Pease pot­tage as the truest kind of por­ridge

The Daily Telegraph - - Letters to the editor -

SIR – Those in search of an­other in­gre­di­ent to add to the stew of por­ridge his­tory (Let­ters, De­cem­ber 6), may like to know that each un­for­tu­nate oc­cu­pant of the Leper Hos­pi­tal of St Ju­lian, founded in the 12th cen­tury out­side St Al­bans, was granted by statute a “bushel of peas for pot­tage” (bus­sel­lum piso­rum pro pota­gio).

Are mushy peas, then, our na­tion’s truest por­ridge? Dr David But­ter­field

Queens’ Col­lege, Cam­bridge SIR – Por­ridge was re­ferred to in the plu­ral (Let­ters, De­cem­ber 5) here in Cum­ber­land too.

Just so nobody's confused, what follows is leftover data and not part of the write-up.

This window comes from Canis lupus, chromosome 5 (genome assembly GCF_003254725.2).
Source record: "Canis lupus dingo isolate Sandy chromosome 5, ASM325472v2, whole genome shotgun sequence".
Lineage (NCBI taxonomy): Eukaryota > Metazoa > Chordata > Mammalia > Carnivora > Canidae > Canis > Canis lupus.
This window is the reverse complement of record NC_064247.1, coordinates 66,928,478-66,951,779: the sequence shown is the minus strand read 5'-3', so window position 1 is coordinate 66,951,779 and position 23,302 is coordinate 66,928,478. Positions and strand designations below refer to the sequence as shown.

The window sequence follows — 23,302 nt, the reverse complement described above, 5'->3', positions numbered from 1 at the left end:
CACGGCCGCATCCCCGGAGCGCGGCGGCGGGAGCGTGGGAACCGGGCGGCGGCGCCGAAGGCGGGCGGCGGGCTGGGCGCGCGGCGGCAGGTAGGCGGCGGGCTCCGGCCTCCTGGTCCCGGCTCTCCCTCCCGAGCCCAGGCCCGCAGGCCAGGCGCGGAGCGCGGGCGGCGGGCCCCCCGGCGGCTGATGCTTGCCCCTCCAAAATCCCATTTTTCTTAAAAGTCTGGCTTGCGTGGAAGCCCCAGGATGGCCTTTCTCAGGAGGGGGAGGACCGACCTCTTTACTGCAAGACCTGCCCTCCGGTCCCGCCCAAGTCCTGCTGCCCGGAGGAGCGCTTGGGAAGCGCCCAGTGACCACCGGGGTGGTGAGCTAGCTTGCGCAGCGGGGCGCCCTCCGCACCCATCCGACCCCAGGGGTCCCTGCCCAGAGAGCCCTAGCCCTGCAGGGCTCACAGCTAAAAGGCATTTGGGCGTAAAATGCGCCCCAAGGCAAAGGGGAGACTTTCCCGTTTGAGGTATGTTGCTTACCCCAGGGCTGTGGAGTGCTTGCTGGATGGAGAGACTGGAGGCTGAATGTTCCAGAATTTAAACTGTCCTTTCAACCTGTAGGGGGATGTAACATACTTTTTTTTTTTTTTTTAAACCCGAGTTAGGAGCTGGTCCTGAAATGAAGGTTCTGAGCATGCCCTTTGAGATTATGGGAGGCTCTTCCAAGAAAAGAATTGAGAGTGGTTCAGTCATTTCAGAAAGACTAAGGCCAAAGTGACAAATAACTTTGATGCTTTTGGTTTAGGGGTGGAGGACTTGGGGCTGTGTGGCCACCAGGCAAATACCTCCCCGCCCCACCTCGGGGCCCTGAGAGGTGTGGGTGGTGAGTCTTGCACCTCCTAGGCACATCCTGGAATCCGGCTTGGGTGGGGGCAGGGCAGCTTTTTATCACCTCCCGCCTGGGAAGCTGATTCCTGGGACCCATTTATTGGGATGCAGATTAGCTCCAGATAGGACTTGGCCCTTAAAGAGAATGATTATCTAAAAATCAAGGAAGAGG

In Betty Wil­son’s Cumer­land Teals, a col­lec­tion of sto­ries in lo­cal di­alect from the 1870s, the au­thor’s brother is ad­vised by a lo­cal to “keep stiddy” (ie, don’t drink much), as “thoo’ll tak­mair pod­dish i’ t’ mwornin’, an’ rel­ish them bet­ter”.

As I don’t eat pod­dish, I feel ex­empted from such ad­vice. Colin Mar­shall

Kirk­bride, Cum­ber­land

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